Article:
UN / MALI

Preview Language:   Original
28-Aug-2023 00:03:42
The Head of the UN peacekeeping mission in Mali said that the mission “leaves Mali, but the United Nations remains there through its agencies, funds, and programs.” UNIFEED

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STORY: UN / MALI
TRT: 03:42
SOURCE: UNIFEED
RESTRICTIONS: NONE
LANGUAGE: FRENCH / ENGLISH / NATS

DATELINE: 28 AUG 2023, NEW YORK CITY / FILE

SHOTLIST:

FILE – NEW YORK CITY

1. Wide shot, exterior, United Nations Headquarters

28 AUG 2023, NEW YORK CITY

2. Wide shot, Security Council
3. SOUNDBITE (French) El-Ghassim Wane, Special Representative of the Secretary-General for Mali/ Head, United Nations Multidimensional Integrated Stabilization Mission in Mali (MINUSMA):
“MINUSMA has had a tangible impact on the ground and provided invaluable support to the authorities and people of Mali in what has proven to be one of the most challenging peacekeeping operations ever deployed by the United Nations. MINUSMA leaves Mali, but the United Nations remains there through its agencies, funds, and programs. Their work has never been more vital than it is today.”
4. Wide shot, Council
5. SOUNDBITE (English) El-Ghassim Wane, Special Representative of the Secretary-General for Mali/ Head, United Nations Multidimensional Integrated Stabilization Mission in Mali (MINUSMA):
“Closing a Mission built over a decade within a period of six months is a complex and ambitious endeavor. In concrete terms, it entails the repatriation of 12,947 uniformed personnel, the separation of 1,786 civilian staff, the repatriation and/or relocation of a load of approximately 5,500 sea containers of Contingent and United Nations Owned Equipment and almost 4,000 vehicles, as well as the closure and handover of 12 camps and one temporary operating base to Malian civilian authorities.”
6. Wide shot, Council
7. SOUNDBITE (English) El-Ghassim Wane, Special Representative of the Secretary-General for Mali/ Head, United Nations Multidimensional Integrated Stabilization Mission in Mali (MINUSMA):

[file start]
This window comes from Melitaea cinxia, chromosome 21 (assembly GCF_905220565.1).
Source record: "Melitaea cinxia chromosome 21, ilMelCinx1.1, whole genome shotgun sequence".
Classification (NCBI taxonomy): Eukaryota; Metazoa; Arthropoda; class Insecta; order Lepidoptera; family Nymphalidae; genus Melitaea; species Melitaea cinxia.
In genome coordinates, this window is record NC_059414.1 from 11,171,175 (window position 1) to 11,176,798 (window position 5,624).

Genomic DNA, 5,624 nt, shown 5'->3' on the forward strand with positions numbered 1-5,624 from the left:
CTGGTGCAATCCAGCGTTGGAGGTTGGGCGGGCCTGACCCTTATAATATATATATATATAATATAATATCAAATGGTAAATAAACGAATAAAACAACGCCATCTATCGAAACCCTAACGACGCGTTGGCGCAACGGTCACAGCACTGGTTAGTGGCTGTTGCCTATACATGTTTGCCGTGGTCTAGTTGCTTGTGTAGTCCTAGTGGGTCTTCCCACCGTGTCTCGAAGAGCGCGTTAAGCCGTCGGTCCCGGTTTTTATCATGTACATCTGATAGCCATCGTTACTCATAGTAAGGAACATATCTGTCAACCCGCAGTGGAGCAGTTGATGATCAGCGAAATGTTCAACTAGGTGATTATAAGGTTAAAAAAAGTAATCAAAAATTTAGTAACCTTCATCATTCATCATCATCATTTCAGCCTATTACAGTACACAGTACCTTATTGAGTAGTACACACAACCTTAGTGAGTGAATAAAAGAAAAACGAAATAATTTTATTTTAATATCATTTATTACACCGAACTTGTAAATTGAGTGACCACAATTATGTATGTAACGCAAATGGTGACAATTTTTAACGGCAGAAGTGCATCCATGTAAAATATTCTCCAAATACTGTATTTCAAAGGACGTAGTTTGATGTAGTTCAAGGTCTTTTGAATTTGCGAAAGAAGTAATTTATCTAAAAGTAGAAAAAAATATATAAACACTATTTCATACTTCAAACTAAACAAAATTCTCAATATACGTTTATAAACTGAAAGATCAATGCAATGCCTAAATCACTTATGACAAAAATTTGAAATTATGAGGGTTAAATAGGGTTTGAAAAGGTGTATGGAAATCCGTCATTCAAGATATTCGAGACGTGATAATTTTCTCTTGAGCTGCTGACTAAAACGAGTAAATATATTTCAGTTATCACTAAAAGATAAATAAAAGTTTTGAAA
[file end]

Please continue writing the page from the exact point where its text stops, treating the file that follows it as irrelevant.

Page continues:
“The Mission is making all reasonable efforts to complete environmental remediation and removal of hazardous materials prior to returning premises to the authorities, in spite of serious time constraints and the progressive reduction of the security umbrella under which we are operating.”
8. Wide shot, Council
9. SOUNDBITE (French) El-Ghassim Wane, Special Representative of the Secretary-General for Mali/ Head, United Nations Multidimensional Integrated Stabilization Mission in Mali (MINUSMA):
“We repatriated 1,096 people in uniform, and 79 containers of materials were transferred out of Mali. A further reduction in uniformed personnel is expected at the end of September. Regarding civilian personnel, in accordance with the Staff Regulations and United Nations Staff Regulations, 291 civilian staff (including United Nations Volunteers), i.e., approximately 33 percent of our civilian workforce, will be separated by 30 September 2023.”
10. Wide shot, Council
11. SOUNDBITE (English) El-Ghassim Wane, Special Representative of the Secretary-General for Mali/ Head, United Nations Multidimensional Integrated Stabilization Mission in Mali (MINUSMA):